By Kevin Kernan

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Yankees catching coordinator Josh Paul

TAMPA — Beware the Wolfpack.

That’s where catching leaders are formed and a team-first atmosphere is fostered. They even have their own flag — a combination wolf/dragon.

This is a big part of how the Yankees are moving forward as an organization with a strong group of young catchers, highlighted by Gary Sanchez.

The Wolfpack was created by Yankees catching coordinator Josh Paul, who caught nine years in the majors. He was a manager and scout in the Yankees system, and Gary Denbo, the Yankees vice president of player development, smartly named Paul to this position several years ago.

Over at the Yankees minor league complex, the Wolfpack has its own field (Field 4), their own catching drill area the players maintain themselves, their own gear bags with the insignia and even T-shirts.

There is a sense of pride and togetherness that is setting the tone for the coming generation of Yankees.

“Our motto is the lone wolf dies alone,’’ Paul told The Post on Thursday at Steinbrenner Field. “It’s not something you can just teach. It’s an idea that they have to live. In spring training we come out as a group. We do our work in groups. At the end of the day we sweep our dojo. And then we all walk in as a group.

“If you don’t live it, you don’t understand it. At first guys were like this is kind of corny, but by the end of spring training this is a really, really tight-knit group. We don’t let anybody who is not a catcher in the dojo.’’

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The catchers’ Wolfpack flag designed by Josh Paul.

As you walk into the catching “dojo’’ there is this sign: Cuidado con los Lobos Locos!

“Beware of the crazy wolves,’’ Paul explained. “We have a lot of fun with it. We basically instill selflessness. When guys try to be separate, I don’t say anything, the coaches don’t say anything, but all the other catchers, they bring him back in. The bottom line is we are looking to raise catchers that are willing to endure a lot of stuff, physically, mentally, emotionally. At the end of the day they are putting their team first.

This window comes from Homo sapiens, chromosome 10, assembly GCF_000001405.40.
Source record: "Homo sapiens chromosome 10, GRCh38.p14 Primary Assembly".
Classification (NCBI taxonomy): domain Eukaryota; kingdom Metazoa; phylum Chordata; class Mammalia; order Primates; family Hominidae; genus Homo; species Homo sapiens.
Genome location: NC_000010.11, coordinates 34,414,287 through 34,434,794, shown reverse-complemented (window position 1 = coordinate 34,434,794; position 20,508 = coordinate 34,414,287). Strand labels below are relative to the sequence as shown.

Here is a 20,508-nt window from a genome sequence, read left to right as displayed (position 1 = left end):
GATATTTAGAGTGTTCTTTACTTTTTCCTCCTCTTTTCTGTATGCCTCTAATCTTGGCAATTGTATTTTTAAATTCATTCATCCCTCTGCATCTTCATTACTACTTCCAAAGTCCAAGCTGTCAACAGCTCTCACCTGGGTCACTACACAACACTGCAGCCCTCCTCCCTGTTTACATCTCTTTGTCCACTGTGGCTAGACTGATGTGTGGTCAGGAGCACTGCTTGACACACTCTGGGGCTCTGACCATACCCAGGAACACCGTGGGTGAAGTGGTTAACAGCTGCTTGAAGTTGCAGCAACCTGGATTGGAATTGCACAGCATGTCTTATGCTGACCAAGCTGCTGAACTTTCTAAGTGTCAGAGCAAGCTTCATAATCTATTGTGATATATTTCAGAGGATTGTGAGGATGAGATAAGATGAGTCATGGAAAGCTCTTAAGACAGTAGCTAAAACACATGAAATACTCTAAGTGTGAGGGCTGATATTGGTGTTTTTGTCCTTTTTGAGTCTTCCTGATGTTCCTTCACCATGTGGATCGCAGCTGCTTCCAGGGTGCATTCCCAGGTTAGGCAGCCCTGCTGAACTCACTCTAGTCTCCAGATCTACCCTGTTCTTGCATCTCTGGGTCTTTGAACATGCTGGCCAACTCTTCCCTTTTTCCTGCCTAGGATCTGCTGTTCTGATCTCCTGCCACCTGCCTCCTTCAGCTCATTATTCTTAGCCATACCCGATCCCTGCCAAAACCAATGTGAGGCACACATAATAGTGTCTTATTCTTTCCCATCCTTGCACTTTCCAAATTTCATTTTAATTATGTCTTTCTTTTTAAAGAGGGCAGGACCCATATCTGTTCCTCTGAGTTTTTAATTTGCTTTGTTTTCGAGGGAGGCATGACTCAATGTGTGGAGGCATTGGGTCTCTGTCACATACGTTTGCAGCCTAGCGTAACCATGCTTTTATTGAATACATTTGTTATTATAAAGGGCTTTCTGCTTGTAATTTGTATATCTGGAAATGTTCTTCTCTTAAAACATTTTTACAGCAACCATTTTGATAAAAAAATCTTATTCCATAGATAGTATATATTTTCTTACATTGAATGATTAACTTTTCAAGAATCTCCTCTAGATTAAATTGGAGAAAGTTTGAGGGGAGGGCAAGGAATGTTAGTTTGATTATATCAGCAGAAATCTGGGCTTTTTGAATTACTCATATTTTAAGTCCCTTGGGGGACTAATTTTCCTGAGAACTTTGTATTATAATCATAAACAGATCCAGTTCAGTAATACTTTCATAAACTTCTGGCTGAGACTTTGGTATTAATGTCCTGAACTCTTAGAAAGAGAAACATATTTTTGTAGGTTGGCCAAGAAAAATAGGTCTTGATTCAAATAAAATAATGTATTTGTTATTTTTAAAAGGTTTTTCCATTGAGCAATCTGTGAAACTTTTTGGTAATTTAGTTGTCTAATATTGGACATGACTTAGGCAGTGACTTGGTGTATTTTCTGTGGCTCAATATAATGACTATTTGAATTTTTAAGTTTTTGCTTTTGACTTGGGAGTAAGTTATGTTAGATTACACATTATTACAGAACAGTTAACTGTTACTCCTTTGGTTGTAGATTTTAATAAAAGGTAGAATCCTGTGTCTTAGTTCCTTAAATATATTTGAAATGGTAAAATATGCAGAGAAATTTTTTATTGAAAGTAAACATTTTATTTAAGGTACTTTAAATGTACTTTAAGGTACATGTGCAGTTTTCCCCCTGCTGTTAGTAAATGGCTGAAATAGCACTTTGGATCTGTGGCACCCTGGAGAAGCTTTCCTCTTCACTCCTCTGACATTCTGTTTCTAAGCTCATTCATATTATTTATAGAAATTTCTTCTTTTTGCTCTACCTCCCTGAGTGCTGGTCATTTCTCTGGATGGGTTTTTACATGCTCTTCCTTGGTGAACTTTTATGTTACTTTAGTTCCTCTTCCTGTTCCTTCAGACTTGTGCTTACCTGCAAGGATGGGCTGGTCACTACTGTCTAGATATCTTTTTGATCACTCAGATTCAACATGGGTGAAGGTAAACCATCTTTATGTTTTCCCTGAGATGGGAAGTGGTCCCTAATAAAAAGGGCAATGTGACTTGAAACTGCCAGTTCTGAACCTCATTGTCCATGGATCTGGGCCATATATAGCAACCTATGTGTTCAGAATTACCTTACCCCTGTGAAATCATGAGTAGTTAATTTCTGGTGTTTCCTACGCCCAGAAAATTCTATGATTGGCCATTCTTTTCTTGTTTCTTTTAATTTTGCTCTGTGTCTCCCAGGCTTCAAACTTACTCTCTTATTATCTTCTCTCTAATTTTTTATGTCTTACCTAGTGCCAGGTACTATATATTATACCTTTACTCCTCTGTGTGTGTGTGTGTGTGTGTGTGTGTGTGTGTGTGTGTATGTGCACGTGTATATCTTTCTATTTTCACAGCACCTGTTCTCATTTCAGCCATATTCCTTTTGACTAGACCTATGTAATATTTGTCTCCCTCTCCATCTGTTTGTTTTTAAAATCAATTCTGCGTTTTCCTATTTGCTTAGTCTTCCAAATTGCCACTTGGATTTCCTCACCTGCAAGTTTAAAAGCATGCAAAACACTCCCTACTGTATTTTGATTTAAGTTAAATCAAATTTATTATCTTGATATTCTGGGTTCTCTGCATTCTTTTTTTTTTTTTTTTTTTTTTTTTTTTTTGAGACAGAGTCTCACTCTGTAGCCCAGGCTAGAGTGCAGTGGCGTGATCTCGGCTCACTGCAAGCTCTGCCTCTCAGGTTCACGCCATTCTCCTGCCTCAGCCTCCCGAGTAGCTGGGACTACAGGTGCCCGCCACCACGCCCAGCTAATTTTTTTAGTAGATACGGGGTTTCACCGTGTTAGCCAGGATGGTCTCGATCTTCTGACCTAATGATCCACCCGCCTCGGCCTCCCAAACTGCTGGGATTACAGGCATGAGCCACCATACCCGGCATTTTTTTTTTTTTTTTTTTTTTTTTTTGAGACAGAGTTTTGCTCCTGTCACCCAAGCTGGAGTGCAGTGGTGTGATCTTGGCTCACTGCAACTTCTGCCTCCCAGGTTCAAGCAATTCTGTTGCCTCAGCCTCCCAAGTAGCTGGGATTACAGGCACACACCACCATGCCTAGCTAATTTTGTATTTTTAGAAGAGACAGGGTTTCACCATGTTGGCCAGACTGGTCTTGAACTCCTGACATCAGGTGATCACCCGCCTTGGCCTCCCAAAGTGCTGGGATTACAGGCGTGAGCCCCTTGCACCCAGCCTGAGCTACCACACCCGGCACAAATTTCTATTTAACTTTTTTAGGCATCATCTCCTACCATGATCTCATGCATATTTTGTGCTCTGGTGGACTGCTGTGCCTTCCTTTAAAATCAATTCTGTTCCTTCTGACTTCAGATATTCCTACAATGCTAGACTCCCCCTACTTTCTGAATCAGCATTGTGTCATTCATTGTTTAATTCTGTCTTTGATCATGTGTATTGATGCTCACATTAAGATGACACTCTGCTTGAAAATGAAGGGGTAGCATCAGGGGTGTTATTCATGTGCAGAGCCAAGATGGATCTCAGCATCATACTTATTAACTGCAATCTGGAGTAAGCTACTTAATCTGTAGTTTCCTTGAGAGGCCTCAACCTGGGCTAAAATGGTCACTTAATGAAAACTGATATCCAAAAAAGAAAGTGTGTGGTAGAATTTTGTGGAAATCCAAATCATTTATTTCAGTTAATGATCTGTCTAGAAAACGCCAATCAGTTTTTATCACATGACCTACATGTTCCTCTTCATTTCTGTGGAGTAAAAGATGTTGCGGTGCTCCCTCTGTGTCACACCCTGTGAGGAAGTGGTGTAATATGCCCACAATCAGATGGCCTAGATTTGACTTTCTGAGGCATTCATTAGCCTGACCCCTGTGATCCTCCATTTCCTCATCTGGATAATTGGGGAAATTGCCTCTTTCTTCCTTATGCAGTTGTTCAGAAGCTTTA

“The three guys we have in [major league] camp all came from there,’’ he said of Sanchez, Austin Romine and Kyle Higashioka.

“Josh makes you think,’’ Romine said. “There is a wealth of knowledge. I like the Wolfpack mentality, it sets you up to succeed. This is a great group of catchers.’’

“Josh polished my skills as a catcher. He was very helpful to me to tweak whatever I was missing at that time,’’ Sanchez said through an interpreter, also crediting Julio Mosquera, who is now the manager at the organization’s Single-A Staten Island affiliate.

In addition to his many duties, Paul, 41, is a big part of Joe Girardi’s spring training staff, especially with Tony Pena taking off soon to manage the Dominican Republic in the World Baseball Classic.

“Over the last two years Josh has changed the way we develop catchers,’’ Denbo said. “He’s changed the way we evaluate catchers. He’s just done an outstanding job of building upon in what we had in the years past. Julio did a great job, and Julio moved on to manage.

“Josh has partnered up with Dan Greenlee, who is our player development analyst. Josh has had a big effect on not just our catching core program but on player development and scouting. You can see the results.’’

Yes, you can.

Said general manager Brian Cashman: “Josh is a tremendous coach, a great baseball mind, passionate energy with knowledge — a lethal combination, the combination you want for a coach. He learned under a lot of greats. He’s made every single one of our catchers significantly better with his program. He instills pride. And that flag projects: ‘We’re a special unit. There’s something different about us compared to everybody else in the game.’ ’’

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Yankees catchers walk to the training area under a sign designed by Josh Paul.

“The fun part of my job is putting the right people in the right situations,’’ Paul said. “I establish the culture and introduce the concepts. Once the season starts I have an unbelievably talented group of coaches that do the work during the season.’’

Paul managed two years in the Yankees system, did pro scouting for four more and is into his third year as catching coordinator. He played for former catchers Mike Scioscia and Joe Maddon.

“My ultimate goal is to be a major league manager,’’ Paul said. “I think all the different hats that I’m wearing are going to add up to me having a background that is unique.’’

As for that flag, “Last year at this time I just went on Google images and sorted through about a million things,” he said. “I don’t even know what it is, but that one stood out.

“That flag encapsulates our whole culture. One wolf by himself can’t do anything. An entire pack of wolves can take down a grizzly bear. Beware the crazy wolves, you got to be nuts to be a catcher. We’re all crazy.

“If you’re not, it doesn’t work.’’

It works. Beware the Wolfpack.

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